Hebrew has a definite article, too. That means if you see a word with the article in front, like “king,” for example, then it’s definite. We’re not just talking about any king, but the king. The problem is that Hebrew does not have an indefinite article. So if I see the word “king” without an article, it could be either definite or indefinite. It could be either the king or a king. The reason this is relevant is that the Hebrew phrase translated as “the angel of the LORD” has no article. It could be an angel, or the angel. It could be any one of the countless angels, or it could be one specific angel. So when that Hebrew phrase (malach-YHWH, if you’re interested) shows up, is it always referring to the same angel?
So there’s that. There’s also the fact that when you lay these texts alongside each other, the conclusions to be drawn are certainly not clear. Here are a few of the texts:
“And he said, ‘My presence will go with you, and I will give you rest'” (Exodus 33:14). This is the LORD speaking to Moses, and the presence refers to his angel. This suggests that the angel leading them out of Egypt is the LORD himself. But then there is this in Numbers 20:16: “And when we cried to the LORD, he heard our voice and sent an angel and brought us out of Egypt.” So the angel that led them out of Egypt is not the same being as the LORD himself.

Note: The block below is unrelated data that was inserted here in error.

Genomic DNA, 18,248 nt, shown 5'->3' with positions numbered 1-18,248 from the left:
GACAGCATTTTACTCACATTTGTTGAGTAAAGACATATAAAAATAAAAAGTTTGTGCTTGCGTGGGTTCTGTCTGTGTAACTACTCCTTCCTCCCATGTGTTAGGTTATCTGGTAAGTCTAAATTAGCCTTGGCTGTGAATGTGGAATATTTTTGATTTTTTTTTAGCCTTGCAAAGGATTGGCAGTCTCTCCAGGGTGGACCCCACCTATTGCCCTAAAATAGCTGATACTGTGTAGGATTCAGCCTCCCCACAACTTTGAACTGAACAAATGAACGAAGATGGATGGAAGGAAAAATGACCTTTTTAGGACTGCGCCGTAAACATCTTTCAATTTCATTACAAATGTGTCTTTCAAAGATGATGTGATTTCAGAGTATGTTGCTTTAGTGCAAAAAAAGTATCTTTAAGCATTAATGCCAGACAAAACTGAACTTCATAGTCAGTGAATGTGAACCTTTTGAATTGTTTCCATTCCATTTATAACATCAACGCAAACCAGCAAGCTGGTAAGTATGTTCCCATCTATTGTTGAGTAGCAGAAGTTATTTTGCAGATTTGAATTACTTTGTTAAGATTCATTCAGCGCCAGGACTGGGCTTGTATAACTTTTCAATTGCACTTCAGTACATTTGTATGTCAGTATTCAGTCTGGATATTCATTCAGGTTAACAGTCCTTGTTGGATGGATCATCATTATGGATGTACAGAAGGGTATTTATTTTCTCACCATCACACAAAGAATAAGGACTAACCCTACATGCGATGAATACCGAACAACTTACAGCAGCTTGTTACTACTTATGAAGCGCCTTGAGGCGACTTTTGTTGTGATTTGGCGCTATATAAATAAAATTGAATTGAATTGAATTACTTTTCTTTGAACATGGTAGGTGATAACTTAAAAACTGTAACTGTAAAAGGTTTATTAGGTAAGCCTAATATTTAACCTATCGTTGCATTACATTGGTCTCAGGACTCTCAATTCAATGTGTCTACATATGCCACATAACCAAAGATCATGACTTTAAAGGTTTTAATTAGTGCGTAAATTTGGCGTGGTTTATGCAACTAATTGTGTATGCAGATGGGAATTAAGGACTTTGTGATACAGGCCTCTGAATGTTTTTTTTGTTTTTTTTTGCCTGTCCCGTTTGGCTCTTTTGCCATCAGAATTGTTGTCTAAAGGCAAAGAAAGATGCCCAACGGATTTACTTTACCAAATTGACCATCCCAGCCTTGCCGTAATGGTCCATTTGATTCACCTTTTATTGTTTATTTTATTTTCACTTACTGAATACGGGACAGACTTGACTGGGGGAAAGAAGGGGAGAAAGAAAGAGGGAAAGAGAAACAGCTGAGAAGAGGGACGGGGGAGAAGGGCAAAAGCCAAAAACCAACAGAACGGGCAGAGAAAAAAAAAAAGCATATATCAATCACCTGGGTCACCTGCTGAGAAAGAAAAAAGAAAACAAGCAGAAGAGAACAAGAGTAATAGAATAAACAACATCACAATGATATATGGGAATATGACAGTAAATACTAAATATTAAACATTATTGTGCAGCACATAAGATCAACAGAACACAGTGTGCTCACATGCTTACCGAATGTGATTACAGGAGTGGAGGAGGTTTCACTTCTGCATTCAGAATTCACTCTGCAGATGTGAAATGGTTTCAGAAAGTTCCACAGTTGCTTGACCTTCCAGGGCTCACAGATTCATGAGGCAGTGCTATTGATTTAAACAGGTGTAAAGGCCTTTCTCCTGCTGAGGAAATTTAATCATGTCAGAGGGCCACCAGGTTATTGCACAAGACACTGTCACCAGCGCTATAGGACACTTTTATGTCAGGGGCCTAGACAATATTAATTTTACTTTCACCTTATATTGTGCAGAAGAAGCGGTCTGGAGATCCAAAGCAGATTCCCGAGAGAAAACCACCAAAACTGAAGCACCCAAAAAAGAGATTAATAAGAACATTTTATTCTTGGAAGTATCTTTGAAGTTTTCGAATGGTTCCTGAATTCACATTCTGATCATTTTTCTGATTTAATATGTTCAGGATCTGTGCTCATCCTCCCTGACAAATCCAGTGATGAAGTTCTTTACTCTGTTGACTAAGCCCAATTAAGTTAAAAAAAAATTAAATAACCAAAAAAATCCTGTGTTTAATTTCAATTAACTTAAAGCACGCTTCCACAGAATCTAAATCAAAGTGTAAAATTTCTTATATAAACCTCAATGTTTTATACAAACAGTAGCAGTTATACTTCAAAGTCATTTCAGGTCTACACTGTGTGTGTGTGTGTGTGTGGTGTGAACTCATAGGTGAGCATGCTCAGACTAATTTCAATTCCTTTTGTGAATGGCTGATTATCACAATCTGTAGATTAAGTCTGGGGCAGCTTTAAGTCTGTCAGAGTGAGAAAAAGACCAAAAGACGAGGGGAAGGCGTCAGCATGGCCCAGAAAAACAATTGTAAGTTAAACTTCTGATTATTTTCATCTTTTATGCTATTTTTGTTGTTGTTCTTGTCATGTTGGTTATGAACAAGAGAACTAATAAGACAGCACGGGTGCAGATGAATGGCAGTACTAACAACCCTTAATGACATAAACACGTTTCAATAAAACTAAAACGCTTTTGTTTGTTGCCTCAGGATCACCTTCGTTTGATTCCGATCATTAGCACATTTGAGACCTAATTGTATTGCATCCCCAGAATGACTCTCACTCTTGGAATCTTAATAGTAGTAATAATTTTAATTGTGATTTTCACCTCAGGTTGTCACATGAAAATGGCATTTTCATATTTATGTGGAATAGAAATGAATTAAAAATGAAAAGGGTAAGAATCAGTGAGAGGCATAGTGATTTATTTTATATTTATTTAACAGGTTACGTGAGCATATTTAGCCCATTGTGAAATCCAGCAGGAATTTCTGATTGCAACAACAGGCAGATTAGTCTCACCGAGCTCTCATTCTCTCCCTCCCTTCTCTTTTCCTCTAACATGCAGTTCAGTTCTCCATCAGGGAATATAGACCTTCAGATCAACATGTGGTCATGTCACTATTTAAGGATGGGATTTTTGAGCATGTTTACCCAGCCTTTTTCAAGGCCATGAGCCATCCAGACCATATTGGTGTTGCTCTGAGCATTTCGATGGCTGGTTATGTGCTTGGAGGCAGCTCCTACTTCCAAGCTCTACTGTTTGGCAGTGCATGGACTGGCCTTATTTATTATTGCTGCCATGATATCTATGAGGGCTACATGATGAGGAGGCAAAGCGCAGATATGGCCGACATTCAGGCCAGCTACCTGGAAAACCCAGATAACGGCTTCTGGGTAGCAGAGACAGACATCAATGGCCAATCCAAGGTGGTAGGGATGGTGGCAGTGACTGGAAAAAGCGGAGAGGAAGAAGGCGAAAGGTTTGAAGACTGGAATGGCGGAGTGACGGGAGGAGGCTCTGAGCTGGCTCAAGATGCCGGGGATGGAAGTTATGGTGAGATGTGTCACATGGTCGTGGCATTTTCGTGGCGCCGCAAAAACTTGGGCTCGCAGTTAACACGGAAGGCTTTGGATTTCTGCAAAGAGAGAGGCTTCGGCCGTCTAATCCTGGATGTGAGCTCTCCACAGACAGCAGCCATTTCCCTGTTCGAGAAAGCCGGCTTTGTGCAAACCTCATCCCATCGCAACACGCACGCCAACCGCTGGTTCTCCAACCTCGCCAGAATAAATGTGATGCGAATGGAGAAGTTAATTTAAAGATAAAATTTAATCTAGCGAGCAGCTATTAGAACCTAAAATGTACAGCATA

Or this: “The angel who has redeemed me from all evil, bless the boys.” That’s Jacob blessing Joseph’s sons in Genesis 48:16. There he’s referring to the LORD as an angel. This also lines up with a dream that Jacob has in Genesis 31. In v.13 the angel who appears in the dream says “I am the God of Bethel.”
Then there’s that passage from Judges 13. Manoah’s wife tells her husband, “A man of God came to me, and his appearance was like the appearance of the angel of God, very awesome.” The text tells us that this was the angel of the LORD. When the angel appears again and Manoah offers him hospitality, the angel says, “If you prepare a burnt offering, then offer it to the LORD.” Except when Manoah does, then the angel himself steps onto the altar and is carried to heaven in the flames. When Manoah and his wife realize whom they’ve seen, Manoah says, “We shall surely die, for we have seen God.” Here, too, the angel appears to be the equivalent of God himself.
There are many more passages, but these cover the bases. Dr. Smith drew three conclusions. First, sometimes the angel of the LORD is indistinguishable from the LORD himself, such as in the Judges passage. Second, sometimes the angel is distinguishable from the LORD, such as in passages where the LORD speaks of sending his angel. And third, sometimes the angel is only one angel among many and not the angel at all.
The verdict: we can say, based on the scriptural data, that the LORD used an angel to be his personal messenger, to speak on his behalf. We can also say that the LORD himself appeared to the Old Testament saints in angelic form. This is mysterious, and indeed even “wonderful” as the angel says to Manoah (13:18). But we cannot say with any degree of certainty that this angel is specifically the Second Person of the Trinity. A further strike against this is that the New Testament never speaks of the angel being Christ, even when someone like Stephen mentions the angel directly (Acts 7:38).
Thus, although there are deep mysteries here, we should be careful not to make assumptions beyond what Scripture reveals.